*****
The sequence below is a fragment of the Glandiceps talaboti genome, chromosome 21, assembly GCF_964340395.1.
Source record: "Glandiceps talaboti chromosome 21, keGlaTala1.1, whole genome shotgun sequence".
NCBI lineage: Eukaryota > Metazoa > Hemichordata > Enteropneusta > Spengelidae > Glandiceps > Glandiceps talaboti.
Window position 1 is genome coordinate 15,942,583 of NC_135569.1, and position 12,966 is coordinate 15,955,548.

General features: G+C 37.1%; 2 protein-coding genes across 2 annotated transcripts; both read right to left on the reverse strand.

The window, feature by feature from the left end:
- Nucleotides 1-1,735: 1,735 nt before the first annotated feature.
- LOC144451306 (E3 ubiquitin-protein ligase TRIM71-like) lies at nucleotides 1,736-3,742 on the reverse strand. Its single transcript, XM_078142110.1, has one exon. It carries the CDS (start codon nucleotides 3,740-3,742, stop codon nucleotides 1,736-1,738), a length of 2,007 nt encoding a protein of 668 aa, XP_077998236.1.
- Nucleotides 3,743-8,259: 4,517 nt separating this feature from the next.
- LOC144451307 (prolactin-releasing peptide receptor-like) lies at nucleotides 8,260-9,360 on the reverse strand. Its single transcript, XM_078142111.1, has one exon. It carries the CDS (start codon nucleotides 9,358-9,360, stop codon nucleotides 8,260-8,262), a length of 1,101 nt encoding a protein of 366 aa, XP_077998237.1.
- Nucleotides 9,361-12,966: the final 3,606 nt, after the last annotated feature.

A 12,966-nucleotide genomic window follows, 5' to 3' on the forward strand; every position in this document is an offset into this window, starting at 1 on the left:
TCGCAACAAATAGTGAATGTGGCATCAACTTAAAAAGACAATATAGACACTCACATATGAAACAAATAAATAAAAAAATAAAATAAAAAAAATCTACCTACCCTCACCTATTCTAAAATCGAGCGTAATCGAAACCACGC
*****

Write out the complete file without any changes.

The sequence below is a fragment of the Glandiceps talaboti genome, chromosome 21, assembly GCF_964340395.1.
Source record: "Glandiceps talaboti chromosome 21, keGlaTala1.1, whole genome shotgun sequence".
NCBI lineage: Eukaryota > Metazoa > Hemichordata > Enteropneusta > Spengelidae > Glandiceps > Glandiceps talaboti.
Window position 1 is genome coordinate 15,942,583 of NC_135569.1, and position 12,966 is coordinate 15,955,548.

General features: G+C 37.1%; 2 protein-coding genes across 2 annotated transcripts; both read right to left on the reverse strand.

The window, feature by feature from the left end:
- Nucleotides 1-1,735: 1,735 nt before the first annotated feature.
- LOC144451306 (E3 ubiquitin-protein ligase TRIM71-like) lies at nucleotides 1,736-3,742 on the reverse strand. Its single transcript, XM_078142110.1, has one exon. It carries the CDS (start codon nucleotides 3,740-3,742, stop codon nucleotides 1,736-1,738), a length of 2,007 nt encoding a protein of 668 aa, XP_077998236.1.
- Nucleotides 3,743-8,259: 4,517 nt separating this feature from the next.
- LOC144451307 (prolactin-releasing peptide receptor-like) lies at nucleotides 8,260-9,360 on the reverse strand. Its single transcript, XM_078142111.1, has one exon. It carries the CDS (start codon nucleotides 9,358-9,360, stop codon nucleotides 8,260-8,262), a length of 1,101 nt encoding a protein of 366 aa, XP_077998237.1.
- Nucleotides 9,361-12,966: the final 3,606 nt, after the last annotated feature.

A 12,966-nucleotide genomic window follows, 5' to 3' on the forward strand; every position in this document is an offset into this window, starting at 1 on the left:
TCGCAACAAATAGTGAATGTGGCATCAACTTAAAAAGACAATATAGACACTCACATATGAAACAAATAAATAAAAAAATAAAATAAAAAAAATCTACCTACCCTCACCTATTCTAAAATCGAGCGTAATCGAAACCACGC